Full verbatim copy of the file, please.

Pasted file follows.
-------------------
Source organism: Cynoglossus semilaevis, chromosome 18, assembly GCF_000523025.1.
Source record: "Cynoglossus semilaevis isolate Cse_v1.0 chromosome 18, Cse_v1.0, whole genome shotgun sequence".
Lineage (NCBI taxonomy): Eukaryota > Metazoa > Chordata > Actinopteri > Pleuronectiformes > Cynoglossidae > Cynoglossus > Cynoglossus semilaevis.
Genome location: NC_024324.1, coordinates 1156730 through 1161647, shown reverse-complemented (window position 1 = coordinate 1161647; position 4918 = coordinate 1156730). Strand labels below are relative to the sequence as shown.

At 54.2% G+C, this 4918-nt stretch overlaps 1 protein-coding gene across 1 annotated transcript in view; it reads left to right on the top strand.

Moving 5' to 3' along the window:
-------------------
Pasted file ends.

Source organism: Cynoglossus semilaevis, chromosome 18, assembly GCF_000523025.1.
Source record: "Cynoglossus semilaevis isolate Cse_v1.0 chromosome 18, Cse_v1.0, whole genome shotgun sequence".
Lineage (NCBI taxonomy): Eukaryota > Metazoa > Chordata > Actinopteri > Pleuronectiformes > Cynoglossidae > Cynoglossus > Cynoglossus semilaevis.
Genome location: NC_024324.1, coordinates 1156730 through 1161647, shown reverse-complemented (window position 1 = coordinate 1161647; position 4918 = coordinate 1156730). Strand labels below are relative to the sequence as shown.

At 54.2% G+C, this 4918-nt stretch overlaps 1 protein-coding gene across 1 annotated transcript in view; it reads left to right on the top strand.

Moving 5' to 3' along the window: